The Department of Biomedicine

BBB Seminar: Andreas Hejnol

From genomes to morphology – the role of development in the evolution of complexity

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Andreas Hejnol
Sars International Centre for Marine Molecular Biology, Bergen

Life evolved in the ocean and marine habitats still have the greatest degree of animal diversity. Different morphologies are inherited during the developmental period, therefore understanding developmental diversity is the key to understanding the evolution of form. Cleavage, gastrulation and morphogenesis have been modified in many different ways during evolution and we are just beginning to understand what has changed and how this happened during the course of evolution. What was the ancestral developmental starting point and how did changes in development result in animal diversity from flies to humans? When and where did complex organs arise, including a through gut, nervous systems, and our axial relationships? Recent work on animals that are not established model systems has delivered important insights into molecular mechanisms and how these have changed during evolution, and ultimately gave rise to complex organs such as the cerebral cortex, and complex systems such as the immune system. Our group at the Sars Centre for Marine Molecular Biology studies a diversity of animal species to gain an insight into the molecular mechanisms of the evolution of organ systems such as the alimentary canal, centralized nervous system and sensory organs.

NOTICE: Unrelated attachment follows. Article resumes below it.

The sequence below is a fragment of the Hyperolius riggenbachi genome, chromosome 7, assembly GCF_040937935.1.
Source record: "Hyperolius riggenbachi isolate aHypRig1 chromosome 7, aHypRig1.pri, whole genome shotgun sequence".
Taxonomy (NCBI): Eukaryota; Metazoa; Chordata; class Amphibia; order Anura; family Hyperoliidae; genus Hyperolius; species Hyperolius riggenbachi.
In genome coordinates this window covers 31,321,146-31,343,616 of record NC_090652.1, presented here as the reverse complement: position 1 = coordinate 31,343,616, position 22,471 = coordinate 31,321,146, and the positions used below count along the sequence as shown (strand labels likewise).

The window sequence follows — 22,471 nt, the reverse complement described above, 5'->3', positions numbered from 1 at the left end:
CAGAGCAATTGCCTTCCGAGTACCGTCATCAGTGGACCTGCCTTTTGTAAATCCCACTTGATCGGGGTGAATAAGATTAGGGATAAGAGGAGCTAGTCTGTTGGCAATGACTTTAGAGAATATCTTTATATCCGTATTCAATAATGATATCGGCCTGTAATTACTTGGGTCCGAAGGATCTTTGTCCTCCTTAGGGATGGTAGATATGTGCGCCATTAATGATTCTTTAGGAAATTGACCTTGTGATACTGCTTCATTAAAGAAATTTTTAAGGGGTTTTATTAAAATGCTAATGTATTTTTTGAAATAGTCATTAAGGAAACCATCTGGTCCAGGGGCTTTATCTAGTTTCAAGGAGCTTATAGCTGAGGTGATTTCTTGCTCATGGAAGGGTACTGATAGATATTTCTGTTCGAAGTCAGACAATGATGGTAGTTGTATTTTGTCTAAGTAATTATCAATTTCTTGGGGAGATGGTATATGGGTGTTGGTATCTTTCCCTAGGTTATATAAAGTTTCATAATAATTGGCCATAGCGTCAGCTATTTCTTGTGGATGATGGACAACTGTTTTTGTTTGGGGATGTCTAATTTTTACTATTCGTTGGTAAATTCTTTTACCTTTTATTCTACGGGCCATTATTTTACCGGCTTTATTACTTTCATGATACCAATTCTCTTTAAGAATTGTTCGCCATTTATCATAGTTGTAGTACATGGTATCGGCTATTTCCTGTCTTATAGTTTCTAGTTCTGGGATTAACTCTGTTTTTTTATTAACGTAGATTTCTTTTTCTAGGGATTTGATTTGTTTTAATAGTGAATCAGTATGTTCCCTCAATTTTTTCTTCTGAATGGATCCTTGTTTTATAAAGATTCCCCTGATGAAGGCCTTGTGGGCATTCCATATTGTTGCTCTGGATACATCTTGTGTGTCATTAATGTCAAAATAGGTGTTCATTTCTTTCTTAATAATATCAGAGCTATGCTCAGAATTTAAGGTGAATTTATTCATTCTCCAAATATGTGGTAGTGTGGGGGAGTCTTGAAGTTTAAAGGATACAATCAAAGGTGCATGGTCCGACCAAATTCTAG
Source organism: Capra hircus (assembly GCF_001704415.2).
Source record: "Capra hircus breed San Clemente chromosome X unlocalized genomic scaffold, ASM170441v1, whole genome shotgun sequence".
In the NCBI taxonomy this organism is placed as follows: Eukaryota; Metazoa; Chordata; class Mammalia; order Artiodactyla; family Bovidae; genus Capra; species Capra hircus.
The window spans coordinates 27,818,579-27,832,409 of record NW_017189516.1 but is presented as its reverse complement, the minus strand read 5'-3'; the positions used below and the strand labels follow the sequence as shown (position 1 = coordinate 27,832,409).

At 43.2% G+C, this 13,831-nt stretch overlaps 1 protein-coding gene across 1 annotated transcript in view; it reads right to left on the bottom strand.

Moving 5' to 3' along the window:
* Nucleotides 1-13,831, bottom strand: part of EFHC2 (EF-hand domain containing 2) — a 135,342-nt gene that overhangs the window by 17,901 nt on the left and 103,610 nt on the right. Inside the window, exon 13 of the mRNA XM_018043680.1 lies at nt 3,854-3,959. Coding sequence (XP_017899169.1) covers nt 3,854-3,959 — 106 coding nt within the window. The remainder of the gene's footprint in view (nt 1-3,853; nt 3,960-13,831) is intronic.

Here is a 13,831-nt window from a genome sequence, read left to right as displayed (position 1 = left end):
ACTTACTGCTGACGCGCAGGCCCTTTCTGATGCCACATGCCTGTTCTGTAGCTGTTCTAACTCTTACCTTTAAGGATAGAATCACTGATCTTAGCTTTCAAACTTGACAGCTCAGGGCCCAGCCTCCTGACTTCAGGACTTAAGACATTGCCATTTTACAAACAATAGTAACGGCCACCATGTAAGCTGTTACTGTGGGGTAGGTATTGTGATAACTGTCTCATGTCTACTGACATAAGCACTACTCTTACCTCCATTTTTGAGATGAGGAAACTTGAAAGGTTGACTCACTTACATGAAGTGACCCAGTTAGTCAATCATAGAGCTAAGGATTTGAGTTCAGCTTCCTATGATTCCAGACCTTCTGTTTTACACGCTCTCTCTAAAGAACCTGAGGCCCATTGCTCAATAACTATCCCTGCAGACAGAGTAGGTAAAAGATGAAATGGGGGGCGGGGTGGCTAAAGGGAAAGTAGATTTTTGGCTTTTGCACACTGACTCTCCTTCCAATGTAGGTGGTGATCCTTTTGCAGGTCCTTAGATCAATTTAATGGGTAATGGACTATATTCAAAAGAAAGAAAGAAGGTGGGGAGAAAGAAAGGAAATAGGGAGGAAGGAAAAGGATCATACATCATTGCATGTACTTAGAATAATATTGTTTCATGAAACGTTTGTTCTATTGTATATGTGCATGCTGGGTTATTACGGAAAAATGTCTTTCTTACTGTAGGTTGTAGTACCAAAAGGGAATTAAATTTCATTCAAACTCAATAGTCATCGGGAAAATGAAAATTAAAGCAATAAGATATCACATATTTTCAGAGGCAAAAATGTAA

Chair: Daniel Chourrout, Sars International Centre for Marine Molecular Biology